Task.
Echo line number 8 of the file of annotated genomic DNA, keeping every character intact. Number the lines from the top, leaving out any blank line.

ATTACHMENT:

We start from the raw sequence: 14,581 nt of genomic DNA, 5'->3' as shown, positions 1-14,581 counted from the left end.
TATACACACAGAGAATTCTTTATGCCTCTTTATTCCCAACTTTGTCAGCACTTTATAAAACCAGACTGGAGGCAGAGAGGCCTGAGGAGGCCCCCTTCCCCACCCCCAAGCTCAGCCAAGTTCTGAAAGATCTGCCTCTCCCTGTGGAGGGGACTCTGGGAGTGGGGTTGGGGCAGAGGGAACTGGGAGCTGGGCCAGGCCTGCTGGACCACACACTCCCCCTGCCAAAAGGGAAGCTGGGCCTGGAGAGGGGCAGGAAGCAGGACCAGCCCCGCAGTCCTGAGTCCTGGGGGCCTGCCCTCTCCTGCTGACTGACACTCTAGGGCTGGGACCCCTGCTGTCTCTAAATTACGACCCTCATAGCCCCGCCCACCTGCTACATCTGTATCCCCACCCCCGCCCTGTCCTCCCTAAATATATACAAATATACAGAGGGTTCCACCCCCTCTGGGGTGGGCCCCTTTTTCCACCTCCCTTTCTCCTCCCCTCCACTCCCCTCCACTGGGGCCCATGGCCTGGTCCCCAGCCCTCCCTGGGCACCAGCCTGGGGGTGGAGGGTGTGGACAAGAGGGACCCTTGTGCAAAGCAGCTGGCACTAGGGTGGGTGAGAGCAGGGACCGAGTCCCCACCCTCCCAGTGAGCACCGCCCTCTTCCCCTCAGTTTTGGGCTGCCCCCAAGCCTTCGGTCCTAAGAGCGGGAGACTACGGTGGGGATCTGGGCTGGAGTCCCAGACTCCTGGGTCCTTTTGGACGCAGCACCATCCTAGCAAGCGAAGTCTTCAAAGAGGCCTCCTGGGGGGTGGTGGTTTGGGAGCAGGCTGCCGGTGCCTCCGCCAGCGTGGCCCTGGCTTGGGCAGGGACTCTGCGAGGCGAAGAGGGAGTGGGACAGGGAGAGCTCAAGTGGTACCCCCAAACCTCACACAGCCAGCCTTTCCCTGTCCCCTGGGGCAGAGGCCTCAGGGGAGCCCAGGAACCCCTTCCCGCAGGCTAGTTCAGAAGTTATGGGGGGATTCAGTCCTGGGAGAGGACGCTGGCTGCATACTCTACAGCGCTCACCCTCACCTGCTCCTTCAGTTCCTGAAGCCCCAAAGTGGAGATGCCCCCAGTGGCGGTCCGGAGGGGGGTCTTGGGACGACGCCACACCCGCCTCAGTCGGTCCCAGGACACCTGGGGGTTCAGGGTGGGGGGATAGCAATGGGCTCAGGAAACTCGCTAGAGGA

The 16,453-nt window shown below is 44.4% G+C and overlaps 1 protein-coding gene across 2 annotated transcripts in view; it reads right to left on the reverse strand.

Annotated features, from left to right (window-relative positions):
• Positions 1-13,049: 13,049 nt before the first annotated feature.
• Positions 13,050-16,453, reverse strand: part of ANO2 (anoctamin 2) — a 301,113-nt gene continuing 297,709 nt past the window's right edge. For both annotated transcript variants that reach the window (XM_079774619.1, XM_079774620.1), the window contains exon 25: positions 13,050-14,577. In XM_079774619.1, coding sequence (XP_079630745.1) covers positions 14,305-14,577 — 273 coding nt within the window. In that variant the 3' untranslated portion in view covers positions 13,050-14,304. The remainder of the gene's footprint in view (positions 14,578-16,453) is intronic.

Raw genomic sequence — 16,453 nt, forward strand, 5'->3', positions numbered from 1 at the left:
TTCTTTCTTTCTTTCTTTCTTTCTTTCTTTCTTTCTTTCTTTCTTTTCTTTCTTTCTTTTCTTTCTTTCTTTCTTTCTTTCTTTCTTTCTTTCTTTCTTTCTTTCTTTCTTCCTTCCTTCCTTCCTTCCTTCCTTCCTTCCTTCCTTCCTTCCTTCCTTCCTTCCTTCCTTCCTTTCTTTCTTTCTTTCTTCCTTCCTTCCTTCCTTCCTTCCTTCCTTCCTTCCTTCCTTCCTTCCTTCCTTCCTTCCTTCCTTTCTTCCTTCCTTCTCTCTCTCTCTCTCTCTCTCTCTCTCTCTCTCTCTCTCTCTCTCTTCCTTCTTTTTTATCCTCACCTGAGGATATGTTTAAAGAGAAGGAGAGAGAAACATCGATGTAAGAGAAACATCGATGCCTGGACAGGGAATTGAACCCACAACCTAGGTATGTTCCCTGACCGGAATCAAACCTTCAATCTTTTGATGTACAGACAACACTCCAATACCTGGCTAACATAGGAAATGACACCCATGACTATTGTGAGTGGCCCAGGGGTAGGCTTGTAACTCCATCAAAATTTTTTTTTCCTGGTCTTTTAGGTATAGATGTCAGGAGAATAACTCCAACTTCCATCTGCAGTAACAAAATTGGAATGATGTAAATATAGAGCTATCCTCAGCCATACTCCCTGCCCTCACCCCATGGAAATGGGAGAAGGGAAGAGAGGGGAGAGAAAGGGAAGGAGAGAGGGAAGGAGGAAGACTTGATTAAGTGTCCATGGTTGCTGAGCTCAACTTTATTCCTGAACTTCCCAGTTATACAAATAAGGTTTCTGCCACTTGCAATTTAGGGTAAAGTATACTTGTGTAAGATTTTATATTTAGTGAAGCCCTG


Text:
TTCTTTCTTTCTTTCTTTCTTTCTTTCTTTCTTTCTTTCTTTCTTTTCTTTCTTTCTTTTCTTTCTTTCTTTCTTTCTTTCTTTCTTTCTTTCTTTCTTTCTTTCTTTCTTCCTTCCTTCCTTCCTTCCTTCCTTCCTTCCTTCCTTCCTTCCTTCCTTCCTTCCTTCCTTCCTTTCTTTCTTTCTTTCTTCCTTCCTTCCTTCCTTCCTTCCTTCCTTCCTTCCTTCCTTCCTTCCTTCCTTCCTTCCTTCCTTTCTTCCTTCCTTCTCTCTCTCTCTCTCTCTCTCTCTCTCTCTCTCTCTCTCTCTCTCTTCCTTCTTTTTTATCCTCACCTGAGGATATGTTTAAAGAGAAGGAGAGAGAAACATCGATGTAAGAGAAACATCGATGCCTGGACAGGGAATTGAACCCACAACCTAGGTATGTTCCCTGACCGGAATCAAACCTTCAATCTTTTGATGTACAGACAACACTCCAATACCTGGCTAACATAGGAAATGACACCCATGACTATTGTGAGTGGCCCAGGGGTAGGCTTGTAACTCCATCAAAATTTTTTTTTCCTGGTCTTTTAGGTATAGATGTCAGGAGAATAACTCCAACTTCCATCTGCAGTAACAAAATTGGAATGATGTAAATATAGAGCTATCCTCAGCCATACTCCCTGCCCTCACCCCATGGAAATGGGAGAAGGGAAGAGAGGGGAGAGAAAGGGAAGGAGAGAGGGAAGGAGGAAGACTTGATTAAGTGTCCATGGTTGCTGAGCTCAACTTTATTCCTGAACTTCCCAGTTATACAAATAAGGTTTCTGCCACTTGCAATTTAGGGTAAAGTATACTTGTGTAAGATTTTATATTTAGTGAAGCCCTG